The IoT also makes privacy obsolete, but as that great statesman and social thought leader Robespierre once said, “You can’t make an omelet without breaking eggs.” (Or it might have been Stalin.) In any event, you understand the point.
The SaaS Revolution also changed the way high-tech funded new companies. In the 1980s and 90s, new ventures were expected to turn profitable within 3-7 years after the first major investments, but Amazon upended this model. Founded in 1994, Amazon went public in 1997 and promptly began losing money hand over fist. In the first and second editions of Stupidity, I had a lot of fun at the company’s expense by marveling at the streams of red ink that puddled around Amazon’s financial statements. At a certain point, I began to think of the company as a ZPE, a zero profit enterprise designed to never actually make money.
But Amazon and CEO Jeff Bezos appear to have had the last laugh. In 2017, the company finally seemed to reach the shores of profitability that had seemed so distant for the first 24 years of its existence, posting a solid GAAP net profit of $3 billion on total revenues of $177.87 billion. Though, this being Amazon, there were some caveats. Its international operations lost $3 billion during this period, counteracting the $2.8 billion earned by its North American business. It was Amazon’s Web Services (AWS) business unit that provided the $4.3 billion in operating profits that pushed Amazon solidly into the black. It was time to take ZPEs seriously.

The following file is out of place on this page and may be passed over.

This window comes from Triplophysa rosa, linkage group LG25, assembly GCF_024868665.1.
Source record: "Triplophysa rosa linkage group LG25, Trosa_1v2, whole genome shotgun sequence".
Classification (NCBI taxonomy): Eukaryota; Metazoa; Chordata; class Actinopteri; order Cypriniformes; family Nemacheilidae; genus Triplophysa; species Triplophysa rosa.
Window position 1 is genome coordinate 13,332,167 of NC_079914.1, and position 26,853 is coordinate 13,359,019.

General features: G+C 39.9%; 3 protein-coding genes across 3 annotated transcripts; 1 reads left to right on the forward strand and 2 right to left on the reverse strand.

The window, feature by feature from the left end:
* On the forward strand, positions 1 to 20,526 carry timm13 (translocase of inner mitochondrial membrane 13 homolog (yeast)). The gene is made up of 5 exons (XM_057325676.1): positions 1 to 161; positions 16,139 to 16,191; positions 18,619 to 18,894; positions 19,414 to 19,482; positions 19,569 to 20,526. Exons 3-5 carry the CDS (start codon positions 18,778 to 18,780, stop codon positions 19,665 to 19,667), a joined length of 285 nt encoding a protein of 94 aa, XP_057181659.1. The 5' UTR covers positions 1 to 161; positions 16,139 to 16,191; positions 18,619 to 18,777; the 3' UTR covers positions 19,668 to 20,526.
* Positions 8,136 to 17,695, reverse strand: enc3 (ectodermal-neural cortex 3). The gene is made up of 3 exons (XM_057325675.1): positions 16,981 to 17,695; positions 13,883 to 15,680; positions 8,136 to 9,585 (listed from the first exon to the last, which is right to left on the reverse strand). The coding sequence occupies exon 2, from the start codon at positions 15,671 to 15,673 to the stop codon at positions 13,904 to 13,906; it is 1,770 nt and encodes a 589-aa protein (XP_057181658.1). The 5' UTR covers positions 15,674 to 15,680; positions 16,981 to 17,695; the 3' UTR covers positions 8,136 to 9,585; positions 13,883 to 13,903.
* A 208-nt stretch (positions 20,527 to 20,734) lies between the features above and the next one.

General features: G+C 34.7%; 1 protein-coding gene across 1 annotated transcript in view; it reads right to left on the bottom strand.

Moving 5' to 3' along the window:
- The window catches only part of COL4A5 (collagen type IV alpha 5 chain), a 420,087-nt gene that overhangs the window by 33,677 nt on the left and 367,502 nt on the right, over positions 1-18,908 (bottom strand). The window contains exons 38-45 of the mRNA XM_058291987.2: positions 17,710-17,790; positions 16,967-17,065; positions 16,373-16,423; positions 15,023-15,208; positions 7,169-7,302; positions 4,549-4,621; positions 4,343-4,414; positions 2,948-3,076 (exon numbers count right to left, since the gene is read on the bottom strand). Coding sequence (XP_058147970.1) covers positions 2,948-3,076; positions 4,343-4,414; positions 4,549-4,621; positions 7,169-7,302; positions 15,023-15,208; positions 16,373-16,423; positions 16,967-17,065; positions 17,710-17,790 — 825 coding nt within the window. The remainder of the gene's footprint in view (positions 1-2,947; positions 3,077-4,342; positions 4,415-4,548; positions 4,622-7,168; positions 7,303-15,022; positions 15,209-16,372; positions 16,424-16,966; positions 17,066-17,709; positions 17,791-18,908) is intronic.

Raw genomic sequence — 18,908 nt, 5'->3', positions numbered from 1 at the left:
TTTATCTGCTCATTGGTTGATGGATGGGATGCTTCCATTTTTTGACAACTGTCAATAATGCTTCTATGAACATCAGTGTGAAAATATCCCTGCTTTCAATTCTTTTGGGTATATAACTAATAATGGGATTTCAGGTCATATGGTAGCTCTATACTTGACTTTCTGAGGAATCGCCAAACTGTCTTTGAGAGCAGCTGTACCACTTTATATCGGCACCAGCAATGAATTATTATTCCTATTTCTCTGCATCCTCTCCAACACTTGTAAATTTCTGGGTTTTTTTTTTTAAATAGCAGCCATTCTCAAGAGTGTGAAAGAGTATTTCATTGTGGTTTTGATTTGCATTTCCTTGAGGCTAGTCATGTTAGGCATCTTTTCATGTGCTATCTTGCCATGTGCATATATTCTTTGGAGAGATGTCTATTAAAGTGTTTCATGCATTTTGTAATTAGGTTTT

The model is built around the concept that a startup should use investment money to focus on building revenues and market share while eschewing “premature” drives to profitability. High financial losses are acceptable as long as revenues continue to grow and the company maintains positive cash flow. The bet being placed is that driven by visions of the radiant future, the market will drive the company’s stock price higher, helping insure the ZPE can return to the public markets for more cash, while monopolies and large chunks of market share will eventually deliver significant profits.